Fig. 8. Drain-source ( VDS ) signal: Volt/Div = 0.5 v, Time/Div= 10 s , Vin =3.66 v, I in=0.6A

Fig. 6. Output dc voltage (Vout).

simulation results show that the proposed soft switched resonant dc-dc converter has the proper response. IV. EXPERIMENTAL RESULTS A Prototype of the proposed converter, as shown in Fig. 7 has been built in the laboratory. The newly proposed converter operates with an input voltage Vs = 3.67V, output voltage Vo = 1V, load current of 0.6A and a switching frequency of 50 kHz. The VDS and VGS waveforms of MOSFET switch in a time period of one switching cycle are shown in Fig. 8 and Fig. 9 respectively. The voltage across resonant capacitor 120nF is shown in Fig. 10. The clock signal in a time period of one switching cycle is shown in Fig. 11. The output DC voltage is shown in Fig. 12.

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Fig. 9. Gate signal: Volt/Div = 5v, Time/Div= 10 s , Vin =3.67 v, I in=0.6A

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ACEEE Int. J. on Control System and Instrumentation, Vol. 02, No. 02, June 2011 simulations using PSIM software and experimental results were given. With the merits of simplicity and flexibility, the proposed soft switched dc-dc converter shows excellent performance and potential for various industry applications including switched reluctance motor (SRM) drives, high-frequency-high-voltage choppers, magnet drivers, and magnetic resonance imaging (MRI) system applications. The operation principle of the proposed circuit, its design consideration and efficiency characteristic are described on the basis of theoretical and experimental point of view. It is verified that the efficiency of the proposed new soft-switching converter increases when the passive snubber circuit is implemented compared to the hard-switching operation. REFERENCES Fig. 10. Voltage across resonant capacitor 120 nF:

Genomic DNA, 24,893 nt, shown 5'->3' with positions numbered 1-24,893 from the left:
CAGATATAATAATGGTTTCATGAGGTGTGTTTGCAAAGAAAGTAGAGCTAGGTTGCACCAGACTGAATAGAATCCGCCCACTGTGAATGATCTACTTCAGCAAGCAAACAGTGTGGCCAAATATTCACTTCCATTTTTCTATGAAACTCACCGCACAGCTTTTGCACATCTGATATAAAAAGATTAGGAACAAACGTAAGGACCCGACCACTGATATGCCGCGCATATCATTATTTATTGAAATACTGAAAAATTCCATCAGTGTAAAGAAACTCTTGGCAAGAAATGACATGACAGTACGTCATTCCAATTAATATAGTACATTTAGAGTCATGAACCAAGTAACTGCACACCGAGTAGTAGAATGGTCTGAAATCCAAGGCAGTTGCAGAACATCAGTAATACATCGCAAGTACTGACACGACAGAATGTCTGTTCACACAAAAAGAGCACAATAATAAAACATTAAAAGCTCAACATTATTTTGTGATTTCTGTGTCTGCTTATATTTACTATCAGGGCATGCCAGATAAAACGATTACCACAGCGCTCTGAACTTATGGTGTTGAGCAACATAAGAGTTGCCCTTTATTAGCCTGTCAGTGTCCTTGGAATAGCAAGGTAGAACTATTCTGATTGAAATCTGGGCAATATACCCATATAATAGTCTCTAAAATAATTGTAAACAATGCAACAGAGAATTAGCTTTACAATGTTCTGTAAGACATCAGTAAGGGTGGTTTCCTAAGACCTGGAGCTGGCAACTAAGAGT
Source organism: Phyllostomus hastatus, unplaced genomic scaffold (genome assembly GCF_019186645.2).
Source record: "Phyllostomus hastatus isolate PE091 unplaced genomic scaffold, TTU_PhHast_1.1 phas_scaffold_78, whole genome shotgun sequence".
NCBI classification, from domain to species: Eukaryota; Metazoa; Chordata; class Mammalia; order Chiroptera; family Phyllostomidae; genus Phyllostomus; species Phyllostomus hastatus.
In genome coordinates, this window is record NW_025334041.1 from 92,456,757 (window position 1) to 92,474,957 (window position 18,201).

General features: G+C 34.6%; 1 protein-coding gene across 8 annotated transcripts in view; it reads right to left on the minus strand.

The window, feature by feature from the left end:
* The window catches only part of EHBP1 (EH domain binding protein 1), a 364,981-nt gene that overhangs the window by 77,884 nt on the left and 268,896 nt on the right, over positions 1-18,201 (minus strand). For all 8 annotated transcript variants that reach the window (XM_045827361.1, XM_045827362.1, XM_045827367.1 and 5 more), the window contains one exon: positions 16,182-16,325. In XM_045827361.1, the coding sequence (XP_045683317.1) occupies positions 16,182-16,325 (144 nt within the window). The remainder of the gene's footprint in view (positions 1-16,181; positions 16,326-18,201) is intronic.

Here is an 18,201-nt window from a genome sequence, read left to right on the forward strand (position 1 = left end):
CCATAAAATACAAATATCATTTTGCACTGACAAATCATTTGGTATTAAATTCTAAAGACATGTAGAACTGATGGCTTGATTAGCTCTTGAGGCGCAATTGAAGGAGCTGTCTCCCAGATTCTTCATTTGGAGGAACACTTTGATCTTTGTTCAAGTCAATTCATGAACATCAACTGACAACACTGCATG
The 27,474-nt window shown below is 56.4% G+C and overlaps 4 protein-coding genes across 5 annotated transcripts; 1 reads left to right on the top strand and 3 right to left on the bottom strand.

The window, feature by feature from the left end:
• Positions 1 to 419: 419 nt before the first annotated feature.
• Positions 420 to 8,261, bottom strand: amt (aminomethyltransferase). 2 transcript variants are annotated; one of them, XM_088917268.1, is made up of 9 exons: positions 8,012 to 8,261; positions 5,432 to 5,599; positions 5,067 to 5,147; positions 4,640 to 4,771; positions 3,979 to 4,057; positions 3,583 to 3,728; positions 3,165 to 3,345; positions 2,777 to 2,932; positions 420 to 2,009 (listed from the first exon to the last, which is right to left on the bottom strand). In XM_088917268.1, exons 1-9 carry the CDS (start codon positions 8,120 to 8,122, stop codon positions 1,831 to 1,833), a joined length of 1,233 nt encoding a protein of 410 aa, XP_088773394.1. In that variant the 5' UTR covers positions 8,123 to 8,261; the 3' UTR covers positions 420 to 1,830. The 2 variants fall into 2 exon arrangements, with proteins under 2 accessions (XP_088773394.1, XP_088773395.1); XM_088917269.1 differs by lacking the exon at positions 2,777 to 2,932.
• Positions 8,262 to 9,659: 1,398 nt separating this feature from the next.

[1] J. S. Lai, R. W. Young, G. W. Ott, J. W. McKeever, and F. Z. Peng, “A Delta Configured Auxiliary Resonant Snubber Inverter,” IEEE Trans. on Ind. Appl., Vol. 32, No. 3, May/Jun. 1996, pp. 518–525. [2] D. M. Divan, “The Resonant DC Link Converter — A New Concept in Static Power Conversion,” in Conf. Rec. of IEEE-IAS, Oct. 1986, pp. 648-656. [3] W. McMurray, “Resonant Snubbers with Auxiliary Switches,” IEEE Trans. on Ind. Appl., Vol. 29, No. 2, Mar./Apr. 1993, pp. 355–362.2. [4] H. Mao and F. C. Lee, “Improvement on Zero-Voltage Transition Three-Phase Rectifier/Inverter,” in Proc. of VPEC’95 Seminar, Vol. 13, 1995, pp. 19-27. [5] J. P. Gegner and C. Q. Lee, “Zero-Voltage Transition Converters using Inductor Feedback Technique,” in Conf. Rec. of IEEE-APEC, Orlando, FL, Mar. 1994, pp. 862-868. [6] R. W. De Doncker and J. P. Lyons, “The Auxiliary Resonant Commutated Pole Converters,” in Conf. Rec. of IEEE-IAS, 1990, pp. 1228-1235. [7] J. He and N. Mohan, “ Parallel Resonant DC Link Circuit – A Novel Zero Switching Losses Topology with Minimum Voltage Stresses,” in Conf. Rec. of IEEE-PESC, 1989, pp. 1006- 1012. [8] R. Redl, N. O. Sokal, and L. Balogh, “A novel soft-switching full-bridge dc/dc converter: Analysis, design considerations, and experimental results at 1.5 kW, 100 kHz,” IEEE Trans. Power Electron., vol. 6, no. 3, pp. 408– 418, Jul. 1991. [9] A. Elasser and D.A. Torrey, “Soft switching active snubbers for DC/DC converters”, IEEE Trans. Power Electron., vol. 11, No. 5, pp. 710-722, Sep. 1996. [10] G. Ioannidis, E. Xanthoulis and S.N. Manias, “Analysis and design of a novel fixed-frequency buck-boost zero-current zerovoltage switched converter”, Proc. IEE—Elect. Power Appl., Vol. 145, No. 1, pp. 33-38, Jan. 1998. [11] K.M. Smith Jr and K.M. Smedley, “Engineering design of lossless passive soft switching methods for PWM converters – part II. With non-minimum voltage stress circuit cells”, IEEE Trans. Power Electron., Vol. 17, No. 6, pp. 864-873, Nov. 2002. [12] Z. Lin, “A passive regenerative soft-switching converter with the simplest topology”, in Proc. IEEE Power Electronics Specialists Conf., 2002, pp.949-954. [13] C.Y. Inaba, Y. Konishi and M. Nakaoka, “High-frequency flybacktype soft-switching PWM DC-DC power converter with energy recovery transformer and auxiliary passive lossless snubbers”, Proc. IEE—Elect. Power Appl., Vol. 151, N0. 1, pp. 3237, Jan. 2004.